History, Tales, and Destinations in the Land of Ahs


The Shawnee Indians

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Shawnee Chief TecumsehThe Missouri Shawnee were the first Indians removed to Kansas Territory, which was then set apart for emigrant tribes by the treaties of June, 1825, with the Kanza and Osage. By a treaty made at St. Louis, Missouri on November 7, 1825, the United States granted "to the Shawnee tribe of Indians within the State of Missouri, for themselves, and for those of the same nation now residing in Ohio who may hereafter emigrate to the west of the Mississippi, a tract of land equal to fifty miles square, situated west of the State of Missouri, and within the purchase lately made from the Osage." The tract of fifty miles square was thus granted and afterward surveyed and conveyed to the tribe on May 11, 1844.


The Shawnee had their ancient home in the basin of the Cumberland River in Tennessee. Their territory was invaded by the Iroquois about the year 1672, and the vanquished Shawnee, fleeing to the South, were scattered over various parts of the country -- settling in the Carolinas, at the head-waters of the Mobile River, in Florida, and are related to one tribe that went south to "New Spain."


After a short time, several of the tribes reunited and returned to the vicinity of their old hunting-grounds, forming settlements in the Ohio Valley, where Father Marquette related that they were "in such numbers that they seem as many as twenty-three villages in one district, and fifteen in another, lying quite near each other."


Several treaties of peace had been made previous to 1786, with the Shawnee but that of January 31, 1786, was the first concluded with them separately as a nation. By the provisions of this treaty, which was made at the mouth of the Great Miami River, on the northwest bank of the Ohio, the United States allotted to the Shawnee certain lands on the Miami River, contiguous to the reservations of the Wyandot and Delaware tribes.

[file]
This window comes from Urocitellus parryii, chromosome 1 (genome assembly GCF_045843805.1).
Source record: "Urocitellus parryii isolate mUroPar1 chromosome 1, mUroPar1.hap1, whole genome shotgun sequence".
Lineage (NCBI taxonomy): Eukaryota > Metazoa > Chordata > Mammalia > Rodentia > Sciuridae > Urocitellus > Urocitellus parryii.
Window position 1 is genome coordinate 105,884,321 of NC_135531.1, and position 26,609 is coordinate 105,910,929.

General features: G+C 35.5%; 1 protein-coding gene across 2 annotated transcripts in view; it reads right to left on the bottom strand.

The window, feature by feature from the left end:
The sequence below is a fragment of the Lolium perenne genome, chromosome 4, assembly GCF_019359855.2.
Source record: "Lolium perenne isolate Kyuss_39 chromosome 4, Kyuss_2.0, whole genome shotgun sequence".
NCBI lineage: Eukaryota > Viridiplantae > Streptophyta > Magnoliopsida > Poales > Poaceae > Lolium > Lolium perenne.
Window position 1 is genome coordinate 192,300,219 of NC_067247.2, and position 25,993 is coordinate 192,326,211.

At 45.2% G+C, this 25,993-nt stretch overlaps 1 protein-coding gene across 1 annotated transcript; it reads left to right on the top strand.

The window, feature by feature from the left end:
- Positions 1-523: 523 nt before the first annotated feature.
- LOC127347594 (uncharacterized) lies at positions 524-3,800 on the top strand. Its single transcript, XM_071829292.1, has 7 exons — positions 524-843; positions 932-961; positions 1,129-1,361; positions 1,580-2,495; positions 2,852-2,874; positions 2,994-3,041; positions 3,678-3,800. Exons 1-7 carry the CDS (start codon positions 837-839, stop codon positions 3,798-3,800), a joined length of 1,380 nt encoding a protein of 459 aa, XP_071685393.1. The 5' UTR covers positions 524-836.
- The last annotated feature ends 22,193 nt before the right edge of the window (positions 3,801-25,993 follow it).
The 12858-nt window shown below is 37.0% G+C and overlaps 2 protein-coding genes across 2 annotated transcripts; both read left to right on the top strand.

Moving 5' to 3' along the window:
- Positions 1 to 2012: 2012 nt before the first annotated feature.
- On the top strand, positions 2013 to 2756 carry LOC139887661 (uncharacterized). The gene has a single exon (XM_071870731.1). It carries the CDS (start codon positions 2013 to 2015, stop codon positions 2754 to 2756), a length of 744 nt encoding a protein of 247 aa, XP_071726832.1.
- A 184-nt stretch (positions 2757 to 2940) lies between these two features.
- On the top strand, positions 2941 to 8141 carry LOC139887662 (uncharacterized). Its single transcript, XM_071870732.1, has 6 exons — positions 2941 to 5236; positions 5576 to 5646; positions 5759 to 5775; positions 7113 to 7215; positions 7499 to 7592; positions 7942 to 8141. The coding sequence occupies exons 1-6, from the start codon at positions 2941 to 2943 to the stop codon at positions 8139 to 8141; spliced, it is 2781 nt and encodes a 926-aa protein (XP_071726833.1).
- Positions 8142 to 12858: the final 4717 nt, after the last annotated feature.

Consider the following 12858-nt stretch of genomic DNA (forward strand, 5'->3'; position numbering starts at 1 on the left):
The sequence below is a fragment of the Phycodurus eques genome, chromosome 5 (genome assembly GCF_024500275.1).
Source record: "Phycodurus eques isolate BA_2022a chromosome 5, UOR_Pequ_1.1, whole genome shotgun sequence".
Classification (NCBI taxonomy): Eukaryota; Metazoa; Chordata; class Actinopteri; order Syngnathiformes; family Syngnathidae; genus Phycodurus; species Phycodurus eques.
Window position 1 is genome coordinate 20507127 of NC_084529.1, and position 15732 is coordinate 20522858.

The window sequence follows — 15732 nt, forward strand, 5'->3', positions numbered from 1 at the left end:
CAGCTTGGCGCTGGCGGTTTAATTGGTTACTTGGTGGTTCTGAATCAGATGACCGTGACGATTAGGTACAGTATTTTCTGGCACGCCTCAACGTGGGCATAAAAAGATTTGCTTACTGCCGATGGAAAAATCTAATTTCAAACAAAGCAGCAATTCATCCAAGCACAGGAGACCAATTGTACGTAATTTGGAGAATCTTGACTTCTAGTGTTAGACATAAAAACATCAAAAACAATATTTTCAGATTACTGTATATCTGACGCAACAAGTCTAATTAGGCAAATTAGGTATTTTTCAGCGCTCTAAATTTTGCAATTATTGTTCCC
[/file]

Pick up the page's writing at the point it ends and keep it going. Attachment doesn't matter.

The Wyandot protested against this treaty, on the grounds that the lands set apart for the Shawnee had been previously, by treaty, ceded to themselves. The Shawnee remained on the land, however, sharing the Wyandot hunting and fishing grounds, and it was in consideration of their forbearance at this time that the Wyandot would later request the Shawnee to cede to them a portion of their reservation in the Indian Territory, when they attempted to negotiate for removal from Sandusky in 1832.


From the time of the peace treaty which the Shawnee made with William Penn in 1682 (the first treaty with the whites to which they were a party), the Quakers took an intelligent and constant interest in their welfare. Thomas Chalkley, a minister of the London society of the denomination, who visited them as early as 1706, mentions among the peculiarities of the Shawnee its custom of admitting women to its councils. He said: "In the council was a woman who took a part in the deliberations of this council, as well as upon all important occasions. On the interpreter being questioned why they permitted a woman to take so responsible a part in their councils, he replied that some women were wiser than some men, and that they had not done anything for years without the council of this ancient, grave woman, who spoke much in this council."